Monday, August 31, 2015

Living Dance Museum

Former ACC dancer and current dance history professor at Texas State, Amanda McCorkle, described Dancestry to one of her classes as walking into a museum. Dancestry premiered at the Long Center in May and is playing again September 11-12 at the Patti Strickel Harrison Theatre at Texas State. 

The show provides Austin-area dancers with a priceless opportunity to see some of the most influential early modern dance works brought back to life. ACC dance faculty Jessica Lindberg Coxe is in the midst of it all with her breathtaking Loie Fuller reconstructions. 

Jessica during tech at the Long Center for Fuller's Lily of the Nile
Jessica first became interested in Fuller as an undergraduate at Southern Methodist University. Her dance history teacher briefly mentioned an actress turned dancer who changed theater history and influenced modern pioneers like Isadora Duncan. Frustrated that so little was known about such a major influence, Jessica found a passion she enjoys to this day. "Basically nothing existed and I wanted to see what inspired so many artists of all kinds," Jessica said. 

Fuller's Lily was originally performed in 1896. 
Her first reconstruction was Loie Fuller's Fire Dance at Ohio State University while completing her MFA in Dance Notation, Reconstruction and and Directing from Score. "I never chose the path of reconstruction. I always thought I would be a dancer and dance the works of Loie Fuller. Basically, it's her teaching me. She was giving me this material to work with and I breathed life into it," Jessica said.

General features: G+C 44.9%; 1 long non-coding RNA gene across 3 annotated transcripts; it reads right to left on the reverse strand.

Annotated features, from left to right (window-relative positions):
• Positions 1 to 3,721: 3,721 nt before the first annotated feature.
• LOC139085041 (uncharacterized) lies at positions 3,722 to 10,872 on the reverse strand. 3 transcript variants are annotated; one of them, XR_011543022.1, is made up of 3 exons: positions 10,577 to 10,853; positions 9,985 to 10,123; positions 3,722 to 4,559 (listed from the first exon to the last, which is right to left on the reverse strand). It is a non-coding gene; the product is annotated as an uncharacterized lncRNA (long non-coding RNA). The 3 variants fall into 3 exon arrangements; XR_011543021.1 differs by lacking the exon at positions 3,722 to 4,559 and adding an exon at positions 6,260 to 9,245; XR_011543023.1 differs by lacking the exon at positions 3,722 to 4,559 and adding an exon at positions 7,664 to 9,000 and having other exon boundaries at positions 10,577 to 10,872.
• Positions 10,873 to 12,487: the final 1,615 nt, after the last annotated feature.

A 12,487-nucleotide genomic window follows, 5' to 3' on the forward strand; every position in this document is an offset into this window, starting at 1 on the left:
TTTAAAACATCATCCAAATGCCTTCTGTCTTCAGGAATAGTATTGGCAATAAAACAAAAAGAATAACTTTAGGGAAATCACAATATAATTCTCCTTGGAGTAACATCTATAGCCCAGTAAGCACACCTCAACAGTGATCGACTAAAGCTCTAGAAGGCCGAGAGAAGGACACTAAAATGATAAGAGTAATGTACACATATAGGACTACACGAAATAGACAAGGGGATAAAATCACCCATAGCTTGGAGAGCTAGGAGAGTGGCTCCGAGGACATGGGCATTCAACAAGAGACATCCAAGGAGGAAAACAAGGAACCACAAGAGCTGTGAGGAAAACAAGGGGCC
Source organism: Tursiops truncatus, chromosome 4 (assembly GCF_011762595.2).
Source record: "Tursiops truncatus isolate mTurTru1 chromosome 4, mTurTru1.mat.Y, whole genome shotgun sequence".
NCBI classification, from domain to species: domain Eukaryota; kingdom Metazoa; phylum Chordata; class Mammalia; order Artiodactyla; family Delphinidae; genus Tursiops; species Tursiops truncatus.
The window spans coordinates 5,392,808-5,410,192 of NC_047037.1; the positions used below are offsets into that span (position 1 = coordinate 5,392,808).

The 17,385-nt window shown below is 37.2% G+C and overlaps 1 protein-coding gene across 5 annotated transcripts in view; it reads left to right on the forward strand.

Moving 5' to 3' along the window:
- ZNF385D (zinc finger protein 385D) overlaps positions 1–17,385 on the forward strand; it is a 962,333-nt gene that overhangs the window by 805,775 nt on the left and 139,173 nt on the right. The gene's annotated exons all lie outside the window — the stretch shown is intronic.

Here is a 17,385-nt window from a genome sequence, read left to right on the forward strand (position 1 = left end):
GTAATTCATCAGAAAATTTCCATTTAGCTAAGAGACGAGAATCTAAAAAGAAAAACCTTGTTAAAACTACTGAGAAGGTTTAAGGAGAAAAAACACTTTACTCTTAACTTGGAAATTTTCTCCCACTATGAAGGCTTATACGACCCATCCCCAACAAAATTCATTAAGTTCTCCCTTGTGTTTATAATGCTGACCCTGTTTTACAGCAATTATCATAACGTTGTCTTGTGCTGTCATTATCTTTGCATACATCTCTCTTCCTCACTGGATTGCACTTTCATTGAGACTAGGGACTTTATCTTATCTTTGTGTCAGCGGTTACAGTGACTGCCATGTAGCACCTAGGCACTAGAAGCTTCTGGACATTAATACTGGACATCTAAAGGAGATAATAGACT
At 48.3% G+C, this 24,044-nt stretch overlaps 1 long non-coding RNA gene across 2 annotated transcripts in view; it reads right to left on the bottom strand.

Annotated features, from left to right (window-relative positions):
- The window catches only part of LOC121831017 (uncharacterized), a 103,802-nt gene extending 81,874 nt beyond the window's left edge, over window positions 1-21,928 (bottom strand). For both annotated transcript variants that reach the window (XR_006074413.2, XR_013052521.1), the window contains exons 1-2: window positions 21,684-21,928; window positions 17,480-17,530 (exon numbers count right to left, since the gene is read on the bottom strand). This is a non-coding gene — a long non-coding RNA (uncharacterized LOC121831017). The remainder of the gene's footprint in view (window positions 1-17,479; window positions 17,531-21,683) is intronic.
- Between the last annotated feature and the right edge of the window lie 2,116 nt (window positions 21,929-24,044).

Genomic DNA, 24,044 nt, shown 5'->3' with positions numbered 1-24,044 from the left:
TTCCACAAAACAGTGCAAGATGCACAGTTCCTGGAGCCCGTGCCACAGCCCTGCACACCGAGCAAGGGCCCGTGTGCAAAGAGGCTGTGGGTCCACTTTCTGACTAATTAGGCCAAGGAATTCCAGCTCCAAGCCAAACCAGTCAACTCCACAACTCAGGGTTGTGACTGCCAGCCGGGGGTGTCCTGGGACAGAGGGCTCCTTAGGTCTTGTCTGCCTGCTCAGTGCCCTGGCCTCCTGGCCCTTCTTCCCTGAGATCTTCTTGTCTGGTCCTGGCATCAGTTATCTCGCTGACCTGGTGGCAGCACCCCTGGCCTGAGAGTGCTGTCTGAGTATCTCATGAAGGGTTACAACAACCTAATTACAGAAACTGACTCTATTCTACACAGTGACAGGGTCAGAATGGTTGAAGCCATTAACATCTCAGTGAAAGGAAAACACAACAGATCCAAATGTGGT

Dancestry is your chance to see Fuller's work; an opportunity no one had before Jessica was inspired in a dance history class as an undergrad. "Anytime you get to see something people saw over a 100 years ago, you learn something about yourself, about art form and about aesthetics. These pieces spoke to people a 100 years ago and they still resonate today." 

The lighting for Fuller's pieces are reconstructed by Megan Slayter. 

Dancestry also showcases work by early modern pioneers Isadora Duncan and Erick Hawkins. If you ever wanted a chance to see dance history come alive, check out the show. There are also several former ACC dancers performing. So come support your fellow dance mates and help preserve these early modern dance legacies!

Dancestry runs September 11-12 at the Patti Strickel Harrison Theatre. Tickets available online.

Photography by Anne Wharton.

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